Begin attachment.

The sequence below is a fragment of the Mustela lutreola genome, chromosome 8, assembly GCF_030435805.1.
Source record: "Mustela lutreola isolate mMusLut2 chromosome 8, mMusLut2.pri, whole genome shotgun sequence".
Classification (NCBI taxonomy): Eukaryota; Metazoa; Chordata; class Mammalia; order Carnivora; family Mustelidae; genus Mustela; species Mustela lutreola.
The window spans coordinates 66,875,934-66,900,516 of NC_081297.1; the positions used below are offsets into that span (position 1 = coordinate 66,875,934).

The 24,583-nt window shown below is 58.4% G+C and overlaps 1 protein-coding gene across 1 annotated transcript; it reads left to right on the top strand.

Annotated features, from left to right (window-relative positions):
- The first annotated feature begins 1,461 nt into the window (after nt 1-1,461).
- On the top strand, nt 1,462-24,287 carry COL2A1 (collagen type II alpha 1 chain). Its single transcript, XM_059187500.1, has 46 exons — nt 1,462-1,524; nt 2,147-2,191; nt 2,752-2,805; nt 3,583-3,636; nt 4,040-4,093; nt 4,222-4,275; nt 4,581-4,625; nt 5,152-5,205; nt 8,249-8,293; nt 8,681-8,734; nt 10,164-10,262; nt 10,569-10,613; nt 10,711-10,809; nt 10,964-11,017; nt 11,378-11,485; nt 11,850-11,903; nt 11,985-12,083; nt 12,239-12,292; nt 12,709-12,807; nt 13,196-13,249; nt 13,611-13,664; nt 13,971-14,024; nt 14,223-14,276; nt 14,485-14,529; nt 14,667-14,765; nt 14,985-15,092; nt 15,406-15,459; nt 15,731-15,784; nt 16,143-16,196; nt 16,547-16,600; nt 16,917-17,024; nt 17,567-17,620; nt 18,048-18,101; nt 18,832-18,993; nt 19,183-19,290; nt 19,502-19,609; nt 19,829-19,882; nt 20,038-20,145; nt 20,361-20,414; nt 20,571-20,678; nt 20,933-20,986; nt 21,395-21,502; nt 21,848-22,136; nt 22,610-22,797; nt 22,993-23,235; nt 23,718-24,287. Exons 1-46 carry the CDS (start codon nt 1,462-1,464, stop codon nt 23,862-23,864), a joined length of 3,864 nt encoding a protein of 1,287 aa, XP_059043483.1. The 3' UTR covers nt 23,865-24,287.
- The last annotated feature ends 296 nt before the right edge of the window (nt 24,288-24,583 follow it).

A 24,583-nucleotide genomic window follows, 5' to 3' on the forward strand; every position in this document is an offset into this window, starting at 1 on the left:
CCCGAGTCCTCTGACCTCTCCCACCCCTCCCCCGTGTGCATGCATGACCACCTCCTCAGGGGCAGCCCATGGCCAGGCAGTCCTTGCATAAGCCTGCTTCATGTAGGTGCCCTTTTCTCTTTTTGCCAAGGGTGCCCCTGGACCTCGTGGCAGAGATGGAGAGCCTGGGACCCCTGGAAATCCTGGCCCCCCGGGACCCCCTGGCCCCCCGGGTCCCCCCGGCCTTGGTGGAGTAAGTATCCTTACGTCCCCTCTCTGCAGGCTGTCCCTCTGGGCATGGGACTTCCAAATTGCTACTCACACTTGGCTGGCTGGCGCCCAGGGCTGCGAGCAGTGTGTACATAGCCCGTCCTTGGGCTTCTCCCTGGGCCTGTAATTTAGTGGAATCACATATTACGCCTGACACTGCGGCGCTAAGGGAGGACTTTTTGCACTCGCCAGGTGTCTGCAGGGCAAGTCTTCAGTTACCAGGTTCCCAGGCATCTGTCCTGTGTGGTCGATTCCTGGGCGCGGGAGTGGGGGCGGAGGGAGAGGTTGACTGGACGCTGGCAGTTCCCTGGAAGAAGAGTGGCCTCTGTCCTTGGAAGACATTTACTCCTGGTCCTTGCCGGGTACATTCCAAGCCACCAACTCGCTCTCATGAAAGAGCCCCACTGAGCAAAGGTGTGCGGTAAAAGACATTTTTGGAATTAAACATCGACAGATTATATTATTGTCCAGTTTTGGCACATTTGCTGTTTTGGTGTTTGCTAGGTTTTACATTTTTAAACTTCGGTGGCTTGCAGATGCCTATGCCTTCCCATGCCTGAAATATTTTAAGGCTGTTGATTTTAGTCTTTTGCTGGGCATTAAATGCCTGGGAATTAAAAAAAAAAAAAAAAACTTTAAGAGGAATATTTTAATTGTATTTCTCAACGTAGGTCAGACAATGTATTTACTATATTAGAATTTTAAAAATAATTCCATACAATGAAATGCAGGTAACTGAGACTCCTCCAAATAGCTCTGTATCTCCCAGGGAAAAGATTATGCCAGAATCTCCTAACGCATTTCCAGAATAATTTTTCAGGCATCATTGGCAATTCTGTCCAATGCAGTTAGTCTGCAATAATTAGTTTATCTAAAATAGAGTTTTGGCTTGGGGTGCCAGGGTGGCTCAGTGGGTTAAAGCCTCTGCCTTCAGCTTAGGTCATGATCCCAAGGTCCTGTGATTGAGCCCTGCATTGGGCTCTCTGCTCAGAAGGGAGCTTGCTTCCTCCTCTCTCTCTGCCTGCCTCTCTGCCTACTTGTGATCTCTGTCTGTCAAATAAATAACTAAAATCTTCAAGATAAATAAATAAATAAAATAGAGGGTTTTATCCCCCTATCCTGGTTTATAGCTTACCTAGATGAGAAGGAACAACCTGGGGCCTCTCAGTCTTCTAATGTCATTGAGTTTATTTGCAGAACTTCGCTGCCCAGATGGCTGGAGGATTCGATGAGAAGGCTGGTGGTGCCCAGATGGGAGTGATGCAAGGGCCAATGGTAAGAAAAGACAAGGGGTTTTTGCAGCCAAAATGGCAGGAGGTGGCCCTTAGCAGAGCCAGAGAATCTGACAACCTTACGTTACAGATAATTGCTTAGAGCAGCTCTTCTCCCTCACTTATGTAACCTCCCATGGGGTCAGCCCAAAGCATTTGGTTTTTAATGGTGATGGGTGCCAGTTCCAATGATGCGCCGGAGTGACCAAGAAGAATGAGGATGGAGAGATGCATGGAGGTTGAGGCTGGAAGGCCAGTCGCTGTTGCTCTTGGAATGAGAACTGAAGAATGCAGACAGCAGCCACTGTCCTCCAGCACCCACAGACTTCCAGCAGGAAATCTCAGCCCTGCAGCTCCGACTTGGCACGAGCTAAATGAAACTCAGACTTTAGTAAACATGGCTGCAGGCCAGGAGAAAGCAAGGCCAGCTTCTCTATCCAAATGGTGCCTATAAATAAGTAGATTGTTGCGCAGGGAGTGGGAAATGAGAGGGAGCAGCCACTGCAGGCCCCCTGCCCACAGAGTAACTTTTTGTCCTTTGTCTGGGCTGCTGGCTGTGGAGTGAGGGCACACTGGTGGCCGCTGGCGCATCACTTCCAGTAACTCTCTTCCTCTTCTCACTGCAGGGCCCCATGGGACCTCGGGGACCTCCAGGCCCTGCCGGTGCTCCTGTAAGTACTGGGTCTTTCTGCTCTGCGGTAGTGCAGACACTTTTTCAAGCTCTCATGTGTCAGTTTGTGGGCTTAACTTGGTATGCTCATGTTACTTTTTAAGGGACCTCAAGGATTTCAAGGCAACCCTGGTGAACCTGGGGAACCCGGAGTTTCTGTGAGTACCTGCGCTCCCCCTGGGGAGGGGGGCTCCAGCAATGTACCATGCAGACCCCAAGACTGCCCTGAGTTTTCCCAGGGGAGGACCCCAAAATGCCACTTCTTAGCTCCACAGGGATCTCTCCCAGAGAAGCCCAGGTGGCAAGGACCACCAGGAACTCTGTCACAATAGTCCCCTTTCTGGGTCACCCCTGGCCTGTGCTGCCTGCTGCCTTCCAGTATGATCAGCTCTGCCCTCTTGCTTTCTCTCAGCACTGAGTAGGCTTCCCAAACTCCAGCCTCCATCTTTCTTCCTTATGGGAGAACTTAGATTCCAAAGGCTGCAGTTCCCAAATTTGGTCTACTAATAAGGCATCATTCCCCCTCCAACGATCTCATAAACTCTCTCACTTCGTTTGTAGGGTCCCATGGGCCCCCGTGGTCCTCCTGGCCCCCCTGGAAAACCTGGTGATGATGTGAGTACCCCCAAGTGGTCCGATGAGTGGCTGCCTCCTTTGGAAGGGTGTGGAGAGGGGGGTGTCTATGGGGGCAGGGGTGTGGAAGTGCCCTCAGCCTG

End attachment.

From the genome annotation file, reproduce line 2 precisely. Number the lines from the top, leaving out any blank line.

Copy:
Source record: "Mustela lutreola isolate mMusLut2 chromosome 8, mMusLut2.pri, whole genome shotgun sequence".